A near-intact shipwreck apparently dating from the 17th century has been found in the Baltic Sea, Swedish television has said.
The shipwreck was filmed by a remote-controlled submarine
The discovery was made during filming for an under-water documentary series.
Public service SVT television said the wreck could be from the same era as the famous Vasa warship, which sank on its maiden voyage in August 1628.
The broadcaster said the Baltic's low oxygen content and low temperature had helped preserve the wreck.
SVT said the origins of the ship were unclear but its features resembled the work of Dutch ship-builders from the period.
"Experts who have studied video of the ship conclude that it is probably the best-preserved ship ever seen from this period," the station said.
A press release provided by SVT quoted marine archaeologist MR Manders as saying he was "overwhelmed" by the condition of the wreck.
"You can hardly call this a shipwreck," he is quoted as saying.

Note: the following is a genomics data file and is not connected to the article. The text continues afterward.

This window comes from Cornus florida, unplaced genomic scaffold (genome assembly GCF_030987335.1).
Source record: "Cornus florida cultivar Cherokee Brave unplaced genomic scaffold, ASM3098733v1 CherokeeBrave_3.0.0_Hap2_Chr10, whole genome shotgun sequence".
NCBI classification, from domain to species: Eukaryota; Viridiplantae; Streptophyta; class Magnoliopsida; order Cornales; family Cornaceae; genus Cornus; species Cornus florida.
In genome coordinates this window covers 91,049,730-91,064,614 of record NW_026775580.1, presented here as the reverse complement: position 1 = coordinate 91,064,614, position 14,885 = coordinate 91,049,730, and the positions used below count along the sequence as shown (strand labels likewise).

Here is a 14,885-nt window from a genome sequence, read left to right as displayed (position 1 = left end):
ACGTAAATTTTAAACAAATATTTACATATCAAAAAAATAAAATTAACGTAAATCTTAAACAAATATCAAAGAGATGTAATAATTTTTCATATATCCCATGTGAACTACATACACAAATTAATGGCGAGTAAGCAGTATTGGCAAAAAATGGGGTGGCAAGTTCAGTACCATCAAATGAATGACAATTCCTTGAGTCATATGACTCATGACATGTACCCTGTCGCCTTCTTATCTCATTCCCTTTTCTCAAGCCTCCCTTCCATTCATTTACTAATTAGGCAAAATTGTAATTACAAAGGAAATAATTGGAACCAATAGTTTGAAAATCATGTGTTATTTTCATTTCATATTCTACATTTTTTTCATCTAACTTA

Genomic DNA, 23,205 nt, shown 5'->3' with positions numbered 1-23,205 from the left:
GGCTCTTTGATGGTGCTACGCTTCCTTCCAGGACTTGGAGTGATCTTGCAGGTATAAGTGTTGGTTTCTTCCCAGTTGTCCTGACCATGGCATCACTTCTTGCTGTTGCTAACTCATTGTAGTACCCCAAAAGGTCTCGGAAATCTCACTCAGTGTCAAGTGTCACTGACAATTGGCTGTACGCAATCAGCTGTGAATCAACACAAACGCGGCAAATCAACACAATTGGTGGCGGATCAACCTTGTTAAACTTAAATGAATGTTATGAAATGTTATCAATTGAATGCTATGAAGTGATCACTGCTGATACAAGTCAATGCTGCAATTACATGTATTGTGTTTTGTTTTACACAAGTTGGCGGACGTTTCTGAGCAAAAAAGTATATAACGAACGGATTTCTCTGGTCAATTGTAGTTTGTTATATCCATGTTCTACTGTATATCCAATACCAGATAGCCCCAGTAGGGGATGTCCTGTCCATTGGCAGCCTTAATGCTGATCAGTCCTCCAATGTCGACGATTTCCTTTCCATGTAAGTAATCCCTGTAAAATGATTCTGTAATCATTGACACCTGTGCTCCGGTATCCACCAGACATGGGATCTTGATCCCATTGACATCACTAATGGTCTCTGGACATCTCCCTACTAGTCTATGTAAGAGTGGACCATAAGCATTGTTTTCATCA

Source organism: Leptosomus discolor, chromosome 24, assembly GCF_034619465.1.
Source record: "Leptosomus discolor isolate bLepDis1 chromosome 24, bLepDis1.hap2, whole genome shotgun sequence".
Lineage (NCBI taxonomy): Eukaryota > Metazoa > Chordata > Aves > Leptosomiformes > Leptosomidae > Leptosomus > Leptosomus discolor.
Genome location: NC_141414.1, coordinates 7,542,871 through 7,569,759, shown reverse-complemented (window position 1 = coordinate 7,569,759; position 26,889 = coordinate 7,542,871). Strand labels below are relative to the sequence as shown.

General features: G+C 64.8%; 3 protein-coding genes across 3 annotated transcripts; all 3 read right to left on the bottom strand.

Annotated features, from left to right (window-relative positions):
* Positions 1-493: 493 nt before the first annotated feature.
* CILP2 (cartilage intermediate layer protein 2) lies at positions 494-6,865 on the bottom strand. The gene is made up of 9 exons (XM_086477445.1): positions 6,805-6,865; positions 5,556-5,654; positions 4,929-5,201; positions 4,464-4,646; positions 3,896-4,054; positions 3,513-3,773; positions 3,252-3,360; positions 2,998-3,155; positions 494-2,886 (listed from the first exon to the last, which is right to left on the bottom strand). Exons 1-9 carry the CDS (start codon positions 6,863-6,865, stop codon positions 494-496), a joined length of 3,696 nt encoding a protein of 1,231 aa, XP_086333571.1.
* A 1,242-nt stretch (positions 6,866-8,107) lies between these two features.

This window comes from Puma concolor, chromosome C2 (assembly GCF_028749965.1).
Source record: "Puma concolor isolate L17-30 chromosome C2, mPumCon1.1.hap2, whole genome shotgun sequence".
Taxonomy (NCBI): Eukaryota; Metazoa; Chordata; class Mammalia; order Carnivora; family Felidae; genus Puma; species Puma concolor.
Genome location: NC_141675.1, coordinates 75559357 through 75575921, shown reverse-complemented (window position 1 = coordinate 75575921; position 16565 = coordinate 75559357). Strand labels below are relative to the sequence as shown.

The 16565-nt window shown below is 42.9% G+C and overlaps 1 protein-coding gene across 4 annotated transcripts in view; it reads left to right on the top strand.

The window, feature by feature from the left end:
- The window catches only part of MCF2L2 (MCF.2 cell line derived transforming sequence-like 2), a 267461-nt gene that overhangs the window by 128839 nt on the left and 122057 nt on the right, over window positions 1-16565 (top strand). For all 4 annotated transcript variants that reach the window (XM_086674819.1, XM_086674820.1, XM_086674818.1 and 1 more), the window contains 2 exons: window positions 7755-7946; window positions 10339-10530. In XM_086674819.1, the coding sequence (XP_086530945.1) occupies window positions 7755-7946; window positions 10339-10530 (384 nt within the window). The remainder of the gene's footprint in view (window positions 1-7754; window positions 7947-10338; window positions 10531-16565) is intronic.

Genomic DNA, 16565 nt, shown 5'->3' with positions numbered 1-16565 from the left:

Mr Manders said the boat was likely to have been a trading vessel, 20-25m long, with two or perhaps three masts.
The location of the wreck, between the Swedish mainland and Latvia, had been pinpointed in 2003.
Carvings suggest a Dutch vessel (Photo: Deep Sea Production)
But it was only in May this year, during filming for The Wreck Divers documentary series, that full exploration and filming with a remotely-operated submarine took place.
The programme's executive producer, Malcolm Dixelius, told the BBC the ship was found at a depth of 125m - offering "excellent" visibility.
The relative lack of oxygen in the water and its low temperature meant the ship had been amazingly well-preserved, he said.
SVT says the vessel probably dates from the same period as the Vasa warship, which was discovered in 1956 and brought to the surface.
The museum where it is kept is now one of the main tourist attractions in Stockholm.
SVT's The Wreck Divers programme is aired on Thursday.